While Deanna may regret leaving college before she could graduate all those years ago, she doesn’t regret her daughter. That love and pride goes both ways and is instilled into every scene featuring Deanna and Maddie. Sure, Maddie is understandably hesitant when she finds out her mother will be coming to her college, but she’s also incredibly understanding. They communicate openly and honestly with one another, and support each other through all things. They are a team in a way Deanna and Dan seemingly never were, and it’s a pretty cool depiction of what a relationship between young adult daughters and their mothers can look like, reminiscent of the one between Gilmore Girls’ Lorelai and Rory, an unsurprising inspiration when you consider McCarthy starred on the show for seven seasons before going on to star, write, and produce feature films like this one.
For a movie that has such empathy for women, Julie Bowen’s Marcie character is a caricature of the evil stepmother/other woman. While Dan is terrible, the movie puts the most terrible of actions on Marcie, rather than Dan. This is the kind of cliché—putting the “blame” on the man who promised Deanna something, rather than the woman who “stole” him away— that Life of the Party has the chance to subvert. It’s an awkward misstep for a movie that manages to find empathy even for the objectively terrible college mean girl, who serves as Deanna’s chief antagonists while at school. (If you’re wondering, it’s a lot harder to sell the mean girl character in a college setting than it is in a high school one.)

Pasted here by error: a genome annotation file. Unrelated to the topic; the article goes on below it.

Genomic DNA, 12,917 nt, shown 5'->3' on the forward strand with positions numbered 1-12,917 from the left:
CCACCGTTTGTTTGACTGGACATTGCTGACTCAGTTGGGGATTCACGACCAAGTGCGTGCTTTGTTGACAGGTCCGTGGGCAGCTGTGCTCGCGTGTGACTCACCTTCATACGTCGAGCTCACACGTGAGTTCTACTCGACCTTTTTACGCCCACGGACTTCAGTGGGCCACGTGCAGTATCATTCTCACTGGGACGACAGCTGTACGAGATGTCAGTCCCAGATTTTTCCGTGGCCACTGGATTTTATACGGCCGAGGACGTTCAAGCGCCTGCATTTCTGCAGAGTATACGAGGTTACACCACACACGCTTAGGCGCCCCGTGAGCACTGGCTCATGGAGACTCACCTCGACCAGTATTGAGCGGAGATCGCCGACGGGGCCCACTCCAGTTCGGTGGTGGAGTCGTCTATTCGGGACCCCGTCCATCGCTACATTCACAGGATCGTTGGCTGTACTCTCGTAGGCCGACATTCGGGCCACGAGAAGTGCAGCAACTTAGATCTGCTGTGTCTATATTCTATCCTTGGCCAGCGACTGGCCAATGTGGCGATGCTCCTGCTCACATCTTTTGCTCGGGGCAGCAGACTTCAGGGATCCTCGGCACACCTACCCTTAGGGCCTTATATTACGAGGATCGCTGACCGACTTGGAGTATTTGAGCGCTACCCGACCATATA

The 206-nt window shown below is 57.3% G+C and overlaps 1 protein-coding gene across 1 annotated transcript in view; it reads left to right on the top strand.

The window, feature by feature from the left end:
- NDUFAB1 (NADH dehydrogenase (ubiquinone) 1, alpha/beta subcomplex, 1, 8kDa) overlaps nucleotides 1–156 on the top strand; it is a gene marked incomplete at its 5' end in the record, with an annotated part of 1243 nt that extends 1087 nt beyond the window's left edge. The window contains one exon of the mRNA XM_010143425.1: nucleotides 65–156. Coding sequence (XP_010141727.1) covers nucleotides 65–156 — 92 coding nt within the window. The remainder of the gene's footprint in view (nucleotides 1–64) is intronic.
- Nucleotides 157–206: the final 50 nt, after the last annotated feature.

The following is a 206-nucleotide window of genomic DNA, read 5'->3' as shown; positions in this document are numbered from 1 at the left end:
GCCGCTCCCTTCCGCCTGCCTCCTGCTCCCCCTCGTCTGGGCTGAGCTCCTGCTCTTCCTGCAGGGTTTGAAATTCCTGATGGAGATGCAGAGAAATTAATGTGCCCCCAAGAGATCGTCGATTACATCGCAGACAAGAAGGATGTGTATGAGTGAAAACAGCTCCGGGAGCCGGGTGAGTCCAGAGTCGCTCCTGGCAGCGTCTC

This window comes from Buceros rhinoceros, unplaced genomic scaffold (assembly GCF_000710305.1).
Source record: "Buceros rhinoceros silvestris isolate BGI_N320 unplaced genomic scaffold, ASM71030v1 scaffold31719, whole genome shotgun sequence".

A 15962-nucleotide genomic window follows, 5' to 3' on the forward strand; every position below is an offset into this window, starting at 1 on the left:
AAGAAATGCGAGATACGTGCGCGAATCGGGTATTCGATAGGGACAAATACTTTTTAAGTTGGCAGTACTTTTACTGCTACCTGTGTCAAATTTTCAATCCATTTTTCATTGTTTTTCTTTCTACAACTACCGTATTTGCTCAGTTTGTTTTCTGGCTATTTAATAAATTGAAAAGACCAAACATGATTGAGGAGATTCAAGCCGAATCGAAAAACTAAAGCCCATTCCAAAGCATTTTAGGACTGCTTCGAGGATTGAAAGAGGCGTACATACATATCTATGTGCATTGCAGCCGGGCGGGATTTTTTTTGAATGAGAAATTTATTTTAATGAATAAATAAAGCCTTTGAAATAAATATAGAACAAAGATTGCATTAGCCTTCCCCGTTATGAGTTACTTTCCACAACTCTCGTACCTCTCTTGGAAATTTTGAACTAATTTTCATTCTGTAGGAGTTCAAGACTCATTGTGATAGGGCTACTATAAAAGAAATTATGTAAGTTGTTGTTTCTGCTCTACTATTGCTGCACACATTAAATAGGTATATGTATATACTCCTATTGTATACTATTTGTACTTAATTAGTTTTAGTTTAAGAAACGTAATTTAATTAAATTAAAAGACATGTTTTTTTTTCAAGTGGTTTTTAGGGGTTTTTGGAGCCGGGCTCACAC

As for humor, The Life of the Party struggles to make jokes out of what are objectively emotionally devastating, complex moments, but manages some laugh-out-loud sequences in its 105 minutes on the strength of McCarthy’s charms—in particular, a physical comedy bit that sees McCarthy becoming increasingly, improbably sweaty as she struggles to get over her public speaking phobia and deliver an oral presentation to a class of bored 20-somethings. Past McCarthy, particular comedic highlights come in the form of hilariously offbeat performances from Jacobs, Enis, and Heidi Gardner, who plays Deanna’s Goth roommate. Maya Rudolph is here, too, hilarious as Deanna’s best friend Christine, but whose character suffers dramatically from being outside of the college setting where The Life of the Party is at its most vibrant and honest.
Yes, there is a certain degree of wish fulfillment to The Life of the Party‘s set up and easy conclusion, one that avoids the ambition of a better movie, but how often do we swallow the same kind of wish fulfillment logic when it comes to male characters? It can’t hurt to imagine a world where moms are allowed to break outside of the box society puts them in and be a full women too. Where they not only avoid punishment for it, but are rewarded for their life experience, openly making jokes about C-section scars and breastfeeding. Where, when they ask questions about their kids or husbands’ lives, they’re not treated like nags, but valued for their emotional support. Where, when they bring a covered dish to a party, it’s not treated like an embarrassment, but a thoughtful gesture. If we reframe these scenes in movies, perhaps we can reframe them in real life too.
As a comedy, The Life of the Party gets in enough laughs. As an analysis of the boxes we put maternal figures into, it’s refreshing, if not sometimes disappointingly safe. As a celebration of female relationships, it’s a winner—in other words, it’s the perfect movie to see with your girl squad or, if you don’t have one, to understand what the fuss is all about.